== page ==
• Summary
  • Contents
  • Subject index

Seventeen thought-provoking essays in this sophisticated yet accessible reader demonstrate how political scientists conduct research on law, courts, and the judicial process, and at the same time answer interesting, substantive questions. Illustrating the breadth and depth of judicial politics studies, the essays convey to students the array of contemporary thinking -- both theoretical and methodological -- at work in the field. The book's five parts cover subjects taught in most judicial politics courses. Because each chapter stands alone, instructors have the flexibility of assigning less than the whole book or chapters in a different order. Topics examined range from information used by voters electing judges to the credibility of victims of sexualized violence. Accessible to both undergraduate and graduate students, Contemplating Courts offers fascinating views ...

Lower Appellate Courts
Lower appellate courts

In the introduction to Part I, I noted several distinctions between the way political scientists and journalists think about dimensions of legal processes. Here, I observe a parallel. Just as the media tend to focus their attention on trial court proceedings and U.S. Supreme Court decisions, so do scholars. What both frequently neglect, however, are the lower appellate courts, often called courts of appeals.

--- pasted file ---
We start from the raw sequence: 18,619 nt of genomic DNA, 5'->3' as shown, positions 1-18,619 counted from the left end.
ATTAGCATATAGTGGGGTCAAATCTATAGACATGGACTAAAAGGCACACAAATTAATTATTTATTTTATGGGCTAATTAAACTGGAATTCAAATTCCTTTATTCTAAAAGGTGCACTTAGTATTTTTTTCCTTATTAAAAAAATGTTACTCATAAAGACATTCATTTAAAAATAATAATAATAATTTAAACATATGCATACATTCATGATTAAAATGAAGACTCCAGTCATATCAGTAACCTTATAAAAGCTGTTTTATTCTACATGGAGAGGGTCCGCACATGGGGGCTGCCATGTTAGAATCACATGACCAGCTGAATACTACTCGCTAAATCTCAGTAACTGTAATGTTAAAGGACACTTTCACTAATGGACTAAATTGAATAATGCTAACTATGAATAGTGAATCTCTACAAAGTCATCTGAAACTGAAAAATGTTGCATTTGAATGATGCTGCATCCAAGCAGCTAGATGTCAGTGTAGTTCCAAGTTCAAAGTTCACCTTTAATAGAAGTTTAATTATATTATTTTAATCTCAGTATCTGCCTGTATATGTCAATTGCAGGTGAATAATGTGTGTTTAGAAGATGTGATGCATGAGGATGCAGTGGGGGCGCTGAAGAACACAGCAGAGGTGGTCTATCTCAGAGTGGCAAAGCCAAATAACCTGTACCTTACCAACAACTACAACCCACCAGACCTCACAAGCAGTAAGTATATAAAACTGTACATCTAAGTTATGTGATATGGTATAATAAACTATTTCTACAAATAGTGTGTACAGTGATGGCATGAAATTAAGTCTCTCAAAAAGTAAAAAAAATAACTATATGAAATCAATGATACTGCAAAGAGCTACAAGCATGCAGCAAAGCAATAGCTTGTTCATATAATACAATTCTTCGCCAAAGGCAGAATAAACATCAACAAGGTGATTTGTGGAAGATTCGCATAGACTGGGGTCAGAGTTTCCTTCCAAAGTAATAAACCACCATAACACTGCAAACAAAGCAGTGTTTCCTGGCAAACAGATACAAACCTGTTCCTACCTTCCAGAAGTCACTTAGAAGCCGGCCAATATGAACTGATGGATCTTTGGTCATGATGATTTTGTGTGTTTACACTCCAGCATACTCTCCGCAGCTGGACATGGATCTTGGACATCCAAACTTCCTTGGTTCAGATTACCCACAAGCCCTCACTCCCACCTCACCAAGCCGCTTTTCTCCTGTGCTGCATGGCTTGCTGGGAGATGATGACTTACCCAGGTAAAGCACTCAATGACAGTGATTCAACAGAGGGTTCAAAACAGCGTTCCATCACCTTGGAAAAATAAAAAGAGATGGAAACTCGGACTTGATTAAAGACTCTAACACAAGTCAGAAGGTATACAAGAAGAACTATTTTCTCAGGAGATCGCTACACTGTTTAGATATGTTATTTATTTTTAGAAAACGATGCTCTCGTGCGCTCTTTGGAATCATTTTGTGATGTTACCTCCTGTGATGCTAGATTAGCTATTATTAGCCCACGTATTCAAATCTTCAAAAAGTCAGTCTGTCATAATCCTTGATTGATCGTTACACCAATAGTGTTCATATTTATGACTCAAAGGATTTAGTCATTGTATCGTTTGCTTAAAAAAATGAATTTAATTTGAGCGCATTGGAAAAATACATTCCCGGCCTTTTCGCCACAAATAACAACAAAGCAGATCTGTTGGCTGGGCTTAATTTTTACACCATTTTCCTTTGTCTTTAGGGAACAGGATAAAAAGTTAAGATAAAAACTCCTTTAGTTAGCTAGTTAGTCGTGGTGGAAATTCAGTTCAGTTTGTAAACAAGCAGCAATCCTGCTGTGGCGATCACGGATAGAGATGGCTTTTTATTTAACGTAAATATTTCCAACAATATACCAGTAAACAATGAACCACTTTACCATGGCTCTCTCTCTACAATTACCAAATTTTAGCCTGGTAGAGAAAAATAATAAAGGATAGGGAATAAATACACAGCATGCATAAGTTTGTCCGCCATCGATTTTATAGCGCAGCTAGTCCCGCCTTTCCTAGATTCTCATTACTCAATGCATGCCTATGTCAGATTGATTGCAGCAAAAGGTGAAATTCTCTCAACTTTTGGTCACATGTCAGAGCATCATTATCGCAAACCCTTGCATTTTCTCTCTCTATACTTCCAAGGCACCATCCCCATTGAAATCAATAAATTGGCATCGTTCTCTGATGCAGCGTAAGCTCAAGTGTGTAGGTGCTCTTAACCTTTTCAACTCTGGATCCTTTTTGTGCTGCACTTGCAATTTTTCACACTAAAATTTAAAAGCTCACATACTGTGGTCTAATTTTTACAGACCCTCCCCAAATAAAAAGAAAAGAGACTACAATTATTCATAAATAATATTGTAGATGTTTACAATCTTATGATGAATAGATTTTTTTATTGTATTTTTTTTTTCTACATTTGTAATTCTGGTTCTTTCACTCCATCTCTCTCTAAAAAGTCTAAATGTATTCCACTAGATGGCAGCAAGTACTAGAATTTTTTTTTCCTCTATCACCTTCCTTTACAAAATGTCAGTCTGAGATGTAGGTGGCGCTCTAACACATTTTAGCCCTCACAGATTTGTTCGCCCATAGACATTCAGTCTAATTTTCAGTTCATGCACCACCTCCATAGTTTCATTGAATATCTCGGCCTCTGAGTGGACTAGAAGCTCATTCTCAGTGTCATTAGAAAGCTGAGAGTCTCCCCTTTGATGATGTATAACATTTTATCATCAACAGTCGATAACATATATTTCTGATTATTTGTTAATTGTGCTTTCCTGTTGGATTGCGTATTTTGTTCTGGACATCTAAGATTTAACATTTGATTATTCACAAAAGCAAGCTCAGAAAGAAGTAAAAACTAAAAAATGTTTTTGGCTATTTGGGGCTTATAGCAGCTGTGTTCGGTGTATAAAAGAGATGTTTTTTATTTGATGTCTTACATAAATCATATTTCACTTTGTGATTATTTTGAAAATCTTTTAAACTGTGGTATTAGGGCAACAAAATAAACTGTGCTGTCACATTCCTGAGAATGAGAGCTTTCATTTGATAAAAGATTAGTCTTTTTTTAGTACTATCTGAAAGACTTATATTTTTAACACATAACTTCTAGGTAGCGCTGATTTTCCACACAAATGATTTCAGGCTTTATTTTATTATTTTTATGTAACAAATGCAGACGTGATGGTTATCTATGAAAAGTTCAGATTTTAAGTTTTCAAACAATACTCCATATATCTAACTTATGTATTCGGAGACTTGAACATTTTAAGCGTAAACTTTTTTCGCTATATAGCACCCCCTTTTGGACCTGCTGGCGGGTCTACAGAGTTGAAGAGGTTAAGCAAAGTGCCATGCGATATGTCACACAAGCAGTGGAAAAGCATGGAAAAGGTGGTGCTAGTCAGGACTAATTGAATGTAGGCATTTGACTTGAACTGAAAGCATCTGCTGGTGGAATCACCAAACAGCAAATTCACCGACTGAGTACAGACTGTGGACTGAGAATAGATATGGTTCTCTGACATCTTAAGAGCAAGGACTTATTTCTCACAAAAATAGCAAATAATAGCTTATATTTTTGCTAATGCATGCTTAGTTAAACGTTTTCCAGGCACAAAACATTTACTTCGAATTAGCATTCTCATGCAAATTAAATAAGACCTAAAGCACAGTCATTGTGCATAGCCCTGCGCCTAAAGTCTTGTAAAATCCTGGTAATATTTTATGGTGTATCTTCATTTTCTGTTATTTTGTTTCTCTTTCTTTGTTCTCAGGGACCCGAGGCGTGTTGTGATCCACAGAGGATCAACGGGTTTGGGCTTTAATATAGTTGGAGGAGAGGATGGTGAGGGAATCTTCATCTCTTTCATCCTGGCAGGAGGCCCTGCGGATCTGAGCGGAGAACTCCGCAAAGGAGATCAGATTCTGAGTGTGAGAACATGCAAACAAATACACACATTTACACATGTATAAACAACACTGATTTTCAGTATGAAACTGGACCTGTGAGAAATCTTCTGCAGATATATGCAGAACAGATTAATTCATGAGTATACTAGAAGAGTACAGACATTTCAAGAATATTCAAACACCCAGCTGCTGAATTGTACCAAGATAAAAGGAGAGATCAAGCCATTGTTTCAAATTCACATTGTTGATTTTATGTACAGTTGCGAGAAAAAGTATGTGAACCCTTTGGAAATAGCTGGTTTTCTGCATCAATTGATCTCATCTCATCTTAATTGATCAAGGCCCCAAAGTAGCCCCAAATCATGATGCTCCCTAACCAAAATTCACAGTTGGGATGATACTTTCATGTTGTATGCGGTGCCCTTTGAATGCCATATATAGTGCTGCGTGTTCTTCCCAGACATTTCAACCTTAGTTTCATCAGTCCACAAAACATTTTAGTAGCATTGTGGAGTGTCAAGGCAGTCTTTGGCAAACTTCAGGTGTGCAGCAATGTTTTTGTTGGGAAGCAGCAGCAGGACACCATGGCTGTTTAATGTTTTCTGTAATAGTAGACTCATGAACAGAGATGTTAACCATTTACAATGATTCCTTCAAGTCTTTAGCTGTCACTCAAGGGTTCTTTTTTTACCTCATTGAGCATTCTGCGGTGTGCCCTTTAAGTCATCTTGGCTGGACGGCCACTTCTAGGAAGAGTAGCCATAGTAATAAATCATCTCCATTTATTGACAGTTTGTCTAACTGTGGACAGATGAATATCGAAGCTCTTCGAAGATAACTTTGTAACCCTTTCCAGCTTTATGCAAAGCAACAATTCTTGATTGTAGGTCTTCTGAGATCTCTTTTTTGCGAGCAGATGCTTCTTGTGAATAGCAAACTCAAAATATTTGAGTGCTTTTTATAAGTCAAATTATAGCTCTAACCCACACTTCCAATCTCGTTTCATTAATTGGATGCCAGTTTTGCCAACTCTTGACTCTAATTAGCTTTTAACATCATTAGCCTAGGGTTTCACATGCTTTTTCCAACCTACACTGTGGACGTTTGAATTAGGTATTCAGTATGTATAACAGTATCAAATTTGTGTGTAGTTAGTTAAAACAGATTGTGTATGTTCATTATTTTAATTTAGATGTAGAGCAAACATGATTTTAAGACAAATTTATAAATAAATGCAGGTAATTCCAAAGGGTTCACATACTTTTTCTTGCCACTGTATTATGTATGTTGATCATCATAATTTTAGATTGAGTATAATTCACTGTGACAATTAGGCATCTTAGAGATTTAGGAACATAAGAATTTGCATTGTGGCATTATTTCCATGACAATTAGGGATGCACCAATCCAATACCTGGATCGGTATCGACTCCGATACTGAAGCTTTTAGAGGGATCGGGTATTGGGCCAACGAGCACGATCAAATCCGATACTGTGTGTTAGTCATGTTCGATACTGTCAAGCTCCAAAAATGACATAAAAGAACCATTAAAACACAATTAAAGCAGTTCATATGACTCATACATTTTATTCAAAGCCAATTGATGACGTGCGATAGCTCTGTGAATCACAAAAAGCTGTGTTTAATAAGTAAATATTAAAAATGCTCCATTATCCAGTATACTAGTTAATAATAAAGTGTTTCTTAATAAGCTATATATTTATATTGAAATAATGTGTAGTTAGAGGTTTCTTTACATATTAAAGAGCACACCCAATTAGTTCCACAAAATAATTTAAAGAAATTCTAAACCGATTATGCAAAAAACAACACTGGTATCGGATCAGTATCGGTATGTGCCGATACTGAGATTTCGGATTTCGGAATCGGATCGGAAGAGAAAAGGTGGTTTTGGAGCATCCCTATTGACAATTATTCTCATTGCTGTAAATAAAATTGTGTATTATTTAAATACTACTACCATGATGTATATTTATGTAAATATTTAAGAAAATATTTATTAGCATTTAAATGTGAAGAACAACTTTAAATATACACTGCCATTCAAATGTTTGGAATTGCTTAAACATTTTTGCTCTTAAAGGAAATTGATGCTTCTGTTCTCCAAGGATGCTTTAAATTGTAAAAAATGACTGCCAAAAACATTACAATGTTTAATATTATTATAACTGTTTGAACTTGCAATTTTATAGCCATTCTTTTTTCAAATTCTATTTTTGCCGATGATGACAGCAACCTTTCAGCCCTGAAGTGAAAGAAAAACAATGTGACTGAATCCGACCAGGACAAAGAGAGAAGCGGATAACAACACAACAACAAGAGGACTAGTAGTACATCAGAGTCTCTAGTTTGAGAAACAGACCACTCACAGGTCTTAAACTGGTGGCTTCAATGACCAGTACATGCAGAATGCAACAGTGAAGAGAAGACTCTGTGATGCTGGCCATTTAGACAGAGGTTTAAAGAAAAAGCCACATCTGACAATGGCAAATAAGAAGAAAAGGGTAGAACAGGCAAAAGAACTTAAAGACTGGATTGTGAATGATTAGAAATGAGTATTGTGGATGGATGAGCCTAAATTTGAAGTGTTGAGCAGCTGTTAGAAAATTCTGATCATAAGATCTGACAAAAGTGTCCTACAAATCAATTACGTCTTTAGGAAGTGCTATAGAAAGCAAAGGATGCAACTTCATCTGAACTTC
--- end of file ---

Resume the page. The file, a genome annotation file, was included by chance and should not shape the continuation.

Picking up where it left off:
In many ways, the omission of these tribunals from newspaper stories and scholarly treatments is surprising.1 After all, about three-fourths of all states have intermediate courts, and these bodies process a good deal of litigation. In 1990, for example, the Illinois appellate courts disposed of about 8,000 cases—nearly forty times the number handled by the state's supreme ...

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